Last week in health: Avocado shortage causes crime wave, obesity fuelling malnutrition, and more

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Psychologists recommend children be bored in the summer. There are activities and summer camps galore to fill children’s time and supply much needed childcare when kids are out of school. But psychologists and child development experts suggest that over-scheduling children during the summer is unnecessary and could ultimately keep kids from discovering what truly interests them.

Obesity boom ‘fuelling rise in malnutrition’. Malnutrition has traditionally been associated with children who are starving, have stunted growth and are prone to infection.

These are still major problems, but progress has been made in this area.

The 2016 Global Nutrition Report said 44% of countries were now experiencing “very serious levels” of both under-nutrition and obesity. It means one in three people suffers from malnutrition in some form.

Here’s how long children should sleep every day. “Sleep is essential to good health, and it starts in childhood,” said Dr. Shalini Paruthi.

The latest recommendations from the American Academy of Sleep Medicine:
Babies 4 months to 12 months: 12 to 16 hours, Children 1 to 2 years old: 11 to 14 hours, Children 3 to 5 years old: 10 to 13 hours, Children 6 to 12 years old: nine to 12 hours, Teenagers 13 to 18 years old: eight to 10 hours.

Well-timed exercise might improve learning. Aerobic exercise four hours after a memorization task, but not exercise right afterwards, was linked to improved recall in a series of Dutch experiments.

From shouting to the silent treatment, how couples argue can affect future health. How spouses disagree may predict which ones are more likely to develop certain ailments down the road, new research suggests.

Analyzing 156 older couples over 20 years, scientists found that patterns of angry outbursts raised the risk of heart problems, while emotional withdrawal or “stonewalling” could lead to musculoskeletal issues such as back pain or stiff neck.

Hot drinks probably cause cancer, warns WHO. The International Agency for Research on Cancer (IARC), an agency of the WHO, said very hot drinks of 65C and over double the risk of developing cancer of the oesophagus.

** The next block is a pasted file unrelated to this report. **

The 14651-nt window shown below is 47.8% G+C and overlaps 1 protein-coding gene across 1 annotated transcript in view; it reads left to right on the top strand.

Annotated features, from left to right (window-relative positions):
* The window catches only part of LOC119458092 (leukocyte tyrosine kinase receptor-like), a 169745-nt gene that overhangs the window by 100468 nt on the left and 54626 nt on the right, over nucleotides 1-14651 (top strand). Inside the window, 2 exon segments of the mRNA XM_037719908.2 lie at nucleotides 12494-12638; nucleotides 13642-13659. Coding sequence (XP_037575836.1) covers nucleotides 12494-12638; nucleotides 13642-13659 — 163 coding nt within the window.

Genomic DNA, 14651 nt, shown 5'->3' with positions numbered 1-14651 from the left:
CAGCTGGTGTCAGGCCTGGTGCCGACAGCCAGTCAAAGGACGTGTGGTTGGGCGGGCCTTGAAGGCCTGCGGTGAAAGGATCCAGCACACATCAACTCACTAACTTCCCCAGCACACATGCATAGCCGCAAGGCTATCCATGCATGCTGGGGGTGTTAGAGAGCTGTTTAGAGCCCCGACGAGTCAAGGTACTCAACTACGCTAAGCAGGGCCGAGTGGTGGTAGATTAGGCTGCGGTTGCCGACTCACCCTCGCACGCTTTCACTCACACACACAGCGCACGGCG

However, the panel found there was no evidence that coffee or tea causes cancer and said any link was because of the hot temperature of the drink.

Women over 50 ‘putting off cervical screening test’. According to a survey from a cervical cancer charity, the average delay was more than two years, but one in 10 put off the test for more than five years.

The survey found not attending cervical screening was the biggest risk factor for developing cervical cancer.

Women’s long work hours linked to alarming increases in cancer, heart disease. Work weeks that averaged 60 hours or more over three decades appear to triple the risk of diabetes, cancer, heart trouble and arthritis for women, according to new research from The Ohio State University.

The risk begins to climb when women put in more than 40 hours and takes a decidedly bad turn above 50 hours, researchers found.

Cutting back on meat may lower your risk of type 2 diabetes. Eating a mainly plant-based diet—especially one with lots of healthy veggies, fruit, and whole grains—may significantly lower your risk of type 2 diabetes, a new study suggests.

“This study highlights that even moderate dietary changes in the direction of a healthful plant-based diet can play a significant role in the prevention of type 2 diabetes,” said study lead author Ambika Satija.

Scientists to treat brain cancer with drugs that cross the blood-brain barrier. It’s not by accident that chemotherapy drugs fail to treat most brain tumors and cancers. The organ sits behind a blood-brain barrier that has a short list of substances allowed through, and unfortunately, it does not include medicine — at least not yet.

Scientists have started to disguise new medications inside nanoparticles coated in iron-like proteins so that they have a chance to enter the brain. Other scientists are experimenting with ways to force the barrier open, with one ongoing study testing the power of tiny bubbles.

“As scientists come up with more clever ways to get across the blood-brain barrier, there will be more trials to come,” Hill said.

Surprising discovery:

Avocado shortage fuels crime wave in New Zealand. Since January, there have been close to 40 large-scale thefts from avocado orchards in the north island of New Zealand, with as many as 350 fruits stolen at a time.

Avocados are selling for between NZ$4-6 each (£2-3) across the country, after a poor season last year and increasing local demand. [The Guardian]

#QuoteoftheWeek – “To insure good health: eat lightly, breathe deeply, live moderately, cultivate cheerfulness, and maintain an interest in life.”  ~William Londen

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